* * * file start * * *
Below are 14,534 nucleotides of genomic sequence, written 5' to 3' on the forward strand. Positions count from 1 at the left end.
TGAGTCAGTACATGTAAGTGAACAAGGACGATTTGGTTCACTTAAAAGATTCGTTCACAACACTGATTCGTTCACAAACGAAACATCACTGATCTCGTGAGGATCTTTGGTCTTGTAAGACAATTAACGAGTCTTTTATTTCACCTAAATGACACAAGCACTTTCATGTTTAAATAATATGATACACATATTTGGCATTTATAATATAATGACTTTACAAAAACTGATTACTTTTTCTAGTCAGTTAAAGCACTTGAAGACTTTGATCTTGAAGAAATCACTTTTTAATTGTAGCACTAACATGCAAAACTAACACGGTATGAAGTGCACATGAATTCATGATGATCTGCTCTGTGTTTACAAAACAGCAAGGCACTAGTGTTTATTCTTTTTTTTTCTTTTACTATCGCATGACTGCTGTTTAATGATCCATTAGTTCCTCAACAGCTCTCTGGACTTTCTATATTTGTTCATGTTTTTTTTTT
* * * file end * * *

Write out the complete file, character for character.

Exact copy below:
Below are 14,534 nucleotides of genomic sequence, written 5' to 3' on the forward strand. Positions count from 1 at the left end.
TGAGTCAGTACATGTAAGTGAACAAGGACGATTTGGTTCACTTAAAAGATTCGTTCACAACACTGATTCGTTCACAAACGAAACATCACTGATCTCGTGAGGATCTTTGGTCTTGTAAGACAATTAACGAGTCTTTTATTTCACCTAAATGACACAAGCACTTTCATGTTTAAATAATATGATACACATATTTGGCATTTATAATATAATGACTTTACAAAAACTGATTACTTTTTCTAGTCAGTTAAAGCACTTGAAGACTTTGATCTTGAAGAAATCACTTTTTAATTGTAGCACTAACATGCAAAACTAACACGGTATGAAGTGCACATGAATTCATGATGATCTGCTCTGTGTTTACAAAACAGCAAGGCACTAGTGTTTATTCTTTTTTTTTCTTTTACTATCGCATGACTGCTGTTTAATGATCCATTAGTTCCTCAACAGCTCTCTGGACTTTCTATATTTGTTCATGTTTTTTTTTT